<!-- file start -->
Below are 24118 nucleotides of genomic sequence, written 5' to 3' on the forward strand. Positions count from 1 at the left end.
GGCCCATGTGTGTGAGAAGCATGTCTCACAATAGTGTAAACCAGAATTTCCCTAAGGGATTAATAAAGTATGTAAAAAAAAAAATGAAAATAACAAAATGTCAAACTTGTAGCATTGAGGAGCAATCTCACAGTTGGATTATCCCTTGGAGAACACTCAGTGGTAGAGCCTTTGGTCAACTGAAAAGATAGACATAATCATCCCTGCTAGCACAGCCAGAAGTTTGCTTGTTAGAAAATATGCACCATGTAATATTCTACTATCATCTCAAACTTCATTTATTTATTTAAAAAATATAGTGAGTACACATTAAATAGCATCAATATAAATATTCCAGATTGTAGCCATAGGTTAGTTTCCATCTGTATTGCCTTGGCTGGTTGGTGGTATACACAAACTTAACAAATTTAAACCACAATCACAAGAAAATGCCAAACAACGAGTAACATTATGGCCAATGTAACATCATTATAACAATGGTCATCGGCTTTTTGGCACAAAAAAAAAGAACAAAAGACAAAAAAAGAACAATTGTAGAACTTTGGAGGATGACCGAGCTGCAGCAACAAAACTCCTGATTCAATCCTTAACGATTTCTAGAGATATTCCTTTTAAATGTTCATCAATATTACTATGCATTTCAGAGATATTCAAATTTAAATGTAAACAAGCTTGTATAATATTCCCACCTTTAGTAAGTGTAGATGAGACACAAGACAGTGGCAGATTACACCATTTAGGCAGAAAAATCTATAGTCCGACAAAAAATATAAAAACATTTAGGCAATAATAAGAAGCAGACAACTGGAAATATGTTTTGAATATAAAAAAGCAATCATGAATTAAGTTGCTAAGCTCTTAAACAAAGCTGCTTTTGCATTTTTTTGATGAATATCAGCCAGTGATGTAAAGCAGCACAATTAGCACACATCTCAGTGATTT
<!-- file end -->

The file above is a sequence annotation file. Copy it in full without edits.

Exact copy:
Below are 24118 nucleotides of genomic sequence, written 5' to 3' on the forward strand. Positions count from 1 at the left end.
GGCCCATGTGTGTGAGAAGCATGTCTCACAATAGTGTAAACCAGAATTTCCCTAAGGGATTAATAAAGTATGTAAAAAAAAAAATGAAAATAACAAAATGTCAAACTTGTAGCATTGAGGAGCAATCTCACAGTTGGATTATCCCTTGGAGAACACTCAGTGGTAGAGCCTTTGGTCAACTGAAAAGATAGACATAATCATCCCTGCTAGCACAGCCAGAAGTTTGCTTGTTAGAAAATATGCACCATGTAATATTCTACTATCATCTCAAACTTCATTTATTTATTTAAAAAATATAGTGAGTACACATTAAATAGCATCAATATAAATATTCCAGATTGTAGCCATAGGTTAGTTTCCATCTGTATTGCCTTGGCTGGTTGGTGGTATACACAAACTTAACAAATTTAAACCACAATCACAAGAAAATGCCAAACAACGAGTAACATTATGGCCAATGTAACATCATTATAACAATGGTCATCGGCTTTTTGGCACAAAAAAAAAGAACAAAAGACAAAAAAAGAACAATTGTAGAACTTTGGAGGATGACCGAGCTGCAGCAACAAAACTCCTGATTCAATCCTTAACGATTTCTAGAGATATTCCTTTTAAATGTTCATCAATATTACTATGCATTTCAGAGATATTCAAATTTAAATGTAAACAAGCTTGTATAATATTCCCACCTTTAGTAAGTGTAGATGAGACACAAGACAGTGGCAGATTACACCATTTAGGCAGAAAAATCTATAGTCCGACAAAAAATATAAAAACATTTAGGCAATAATAAGAAGCAGACAACTGGAAATATGTTTTGAATATAAAAAAGCAATCATGAATTAAGTTGCTAAGCTCTTAAACAAAGCTGCTTTTGCATTTTTTTGATGAATATCAGCCAGTGATGTAAAGCAGCACAATTAGCACACATCTCAGTGATTT